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Since 1st March, 1999
 
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Rural hubs roll out on info highway
- Remote villages in state caught on the Web via DakNet

Satasankh, April 22: A cybercafe is a distant dream at Satasankh, a village in Puri famous for its coir-woven mats and handicrafts. Still, Susmita Sethi, an intermediate student and a resident of the village, can’t stop smiling after placing an order of gifts over e-mail to her elder brother working in Chandigarh.

“I plan to order some cosmetics later on, when I save up some money,” said a beaming Susmita, before she logged out of the computer.

Antaryami Das of Pathrchakda village near Kantilo in Nayagarh district was jobless after he had to attend to his ailing father for three months. A few months later, Das bagged a job in Hyderabad after having posted his resume online.

Sounds miraculous' Not any more to the residents of villages like Satsankha, Dandamukundpur and Pipili on the Bhubaneswar-Puri highway, where DakNet — a patented “store and forward” network — developed by United Villages of US is bringing the wonders of Internet to remote villages untouched by the new waves of communication.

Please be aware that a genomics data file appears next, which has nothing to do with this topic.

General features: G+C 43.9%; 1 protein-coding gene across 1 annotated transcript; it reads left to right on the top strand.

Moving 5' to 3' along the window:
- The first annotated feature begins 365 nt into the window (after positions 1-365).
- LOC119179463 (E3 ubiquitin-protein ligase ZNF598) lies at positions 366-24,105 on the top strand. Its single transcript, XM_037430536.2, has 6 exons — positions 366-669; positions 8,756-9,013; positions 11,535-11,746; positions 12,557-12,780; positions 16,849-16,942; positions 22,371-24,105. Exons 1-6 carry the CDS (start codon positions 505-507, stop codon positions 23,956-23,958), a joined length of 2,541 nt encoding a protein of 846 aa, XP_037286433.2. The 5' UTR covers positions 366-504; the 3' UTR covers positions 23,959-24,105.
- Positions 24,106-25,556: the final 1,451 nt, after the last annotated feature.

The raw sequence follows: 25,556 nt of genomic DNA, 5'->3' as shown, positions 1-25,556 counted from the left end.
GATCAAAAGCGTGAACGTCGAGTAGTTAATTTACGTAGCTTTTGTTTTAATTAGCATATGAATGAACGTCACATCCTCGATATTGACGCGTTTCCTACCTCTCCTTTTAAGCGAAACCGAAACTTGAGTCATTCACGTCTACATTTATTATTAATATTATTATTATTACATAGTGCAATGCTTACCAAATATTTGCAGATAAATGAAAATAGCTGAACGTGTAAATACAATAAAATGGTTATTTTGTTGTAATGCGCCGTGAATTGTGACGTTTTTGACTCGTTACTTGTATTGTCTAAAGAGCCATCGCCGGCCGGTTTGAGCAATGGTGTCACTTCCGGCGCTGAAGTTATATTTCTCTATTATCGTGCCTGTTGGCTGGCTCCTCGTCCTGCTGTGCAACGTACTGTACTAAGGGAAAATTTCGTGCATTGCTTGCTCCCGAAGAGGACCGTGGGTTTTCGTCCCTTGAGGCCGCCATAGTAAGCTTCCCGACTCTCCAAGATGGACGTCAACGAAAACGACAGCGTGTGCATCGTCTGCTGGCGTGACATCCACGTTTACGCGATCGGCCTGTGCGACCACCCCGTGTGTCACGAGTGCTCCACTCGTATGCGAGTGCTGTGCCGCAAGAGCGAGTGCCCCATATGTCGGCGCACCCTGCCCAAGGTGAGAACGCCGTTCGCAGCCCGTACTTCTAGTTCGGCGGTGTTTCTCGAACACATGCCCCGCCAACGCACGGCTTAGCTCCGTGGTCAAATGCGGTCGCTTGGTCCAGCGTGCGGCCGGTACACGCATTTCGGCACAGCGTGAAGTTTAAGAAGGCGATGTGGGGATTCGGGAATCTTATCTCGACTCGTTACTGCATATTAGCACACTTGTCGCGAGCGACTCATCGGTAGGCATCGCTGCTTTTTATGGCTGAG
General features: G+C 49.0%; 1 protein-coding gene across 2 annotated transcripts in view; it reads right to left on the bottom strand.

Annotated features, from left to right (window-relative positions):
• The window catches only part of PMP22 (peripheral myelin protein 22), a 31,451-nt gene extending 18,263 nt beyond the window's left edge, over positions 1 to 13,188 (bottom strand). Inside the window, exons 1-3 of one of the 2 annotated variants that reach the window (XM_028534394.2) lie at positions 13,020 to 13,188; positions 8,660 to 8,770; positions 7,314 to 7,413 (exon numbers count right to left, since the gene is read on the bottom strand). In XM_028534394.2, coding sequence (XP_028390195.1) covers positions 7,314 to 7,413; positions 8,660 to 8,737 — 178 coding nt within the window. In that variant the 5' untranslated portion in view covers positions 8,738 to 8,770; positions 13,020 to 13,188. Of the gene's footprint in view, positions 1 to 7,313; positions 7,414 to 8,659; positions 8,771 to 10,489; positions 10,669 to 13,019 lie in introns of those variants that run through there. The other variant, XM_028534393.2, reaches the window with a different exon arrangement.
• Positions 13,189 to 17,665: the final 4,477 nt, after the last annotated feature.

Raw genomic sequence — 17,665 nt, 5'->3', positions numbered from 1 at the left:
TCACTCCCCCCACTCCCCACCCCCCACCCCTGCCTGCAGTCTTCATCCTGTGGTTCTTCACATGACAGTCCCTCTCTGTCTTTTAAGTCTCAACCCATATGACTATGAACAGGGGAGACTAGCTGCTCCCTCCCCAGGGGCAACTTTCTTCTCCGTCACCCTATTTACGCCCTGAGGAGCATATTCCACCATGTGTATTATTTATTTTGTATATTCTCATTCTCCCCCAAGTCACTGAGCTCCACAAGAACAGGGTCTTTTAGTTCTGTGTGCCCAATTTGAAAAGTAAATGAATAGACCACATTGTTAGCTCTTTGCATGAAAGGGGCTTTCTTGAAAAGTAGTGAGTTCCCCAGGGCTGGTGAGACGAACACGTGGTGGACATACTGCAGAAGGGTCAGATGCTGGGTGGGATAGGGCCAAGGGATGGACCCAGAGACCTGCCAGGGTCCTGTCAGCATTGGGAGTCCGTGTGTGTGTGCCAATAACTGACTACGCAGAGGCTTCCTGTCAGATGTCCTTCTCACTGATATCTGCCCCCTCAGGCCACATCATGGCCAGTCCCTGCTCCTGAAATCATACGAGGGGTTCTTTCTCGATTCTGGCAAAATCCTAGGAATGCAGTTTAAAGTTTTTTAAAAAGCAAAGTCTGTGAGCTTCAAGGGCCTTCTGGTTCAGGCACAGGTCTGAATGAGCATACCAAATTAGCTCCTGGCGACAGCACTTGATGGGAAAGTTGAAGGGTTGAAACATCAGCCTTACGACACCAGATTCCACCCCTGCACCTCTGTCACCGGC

The service launched by United Villages Inc four months ago in the rural hub, however, isn’t the click-and-surf real time Internet urban Orissa is used to. For starters, there is a time lag between a user’s request and the service delivered.

“This could be between 2 hours to 24 hours depending on the request,” said Kishor Sutar, network service manager of United Villages. “But in remote locations, access and affordability is key, even if it involves a time lag,” he adds.

The technology, which harnesses Wi-Fi networks and digital storage, is cost-effective, reliable and serves the needs of rural subscribers. And that’s the key to success. “None of my subscribers have a reason to complain. I have handed out marksheets to students,” said Sukanta Sahoo, who runs the kiosk of United Villages at Satasankh.

When a subscriber sends an email, or submits a search request, it gets transferred to a Fixed Access Point — something like hard disk drive of a computer — where it is stored.

A few selected buses fitted out with short-range Wireless Fidelity antennae pass through the villages automatically picking up data like stored emails and voice messages as they go. Once a bus reaches a city with Internet connectivity, it relays the data to their appointed destinations via the Web.

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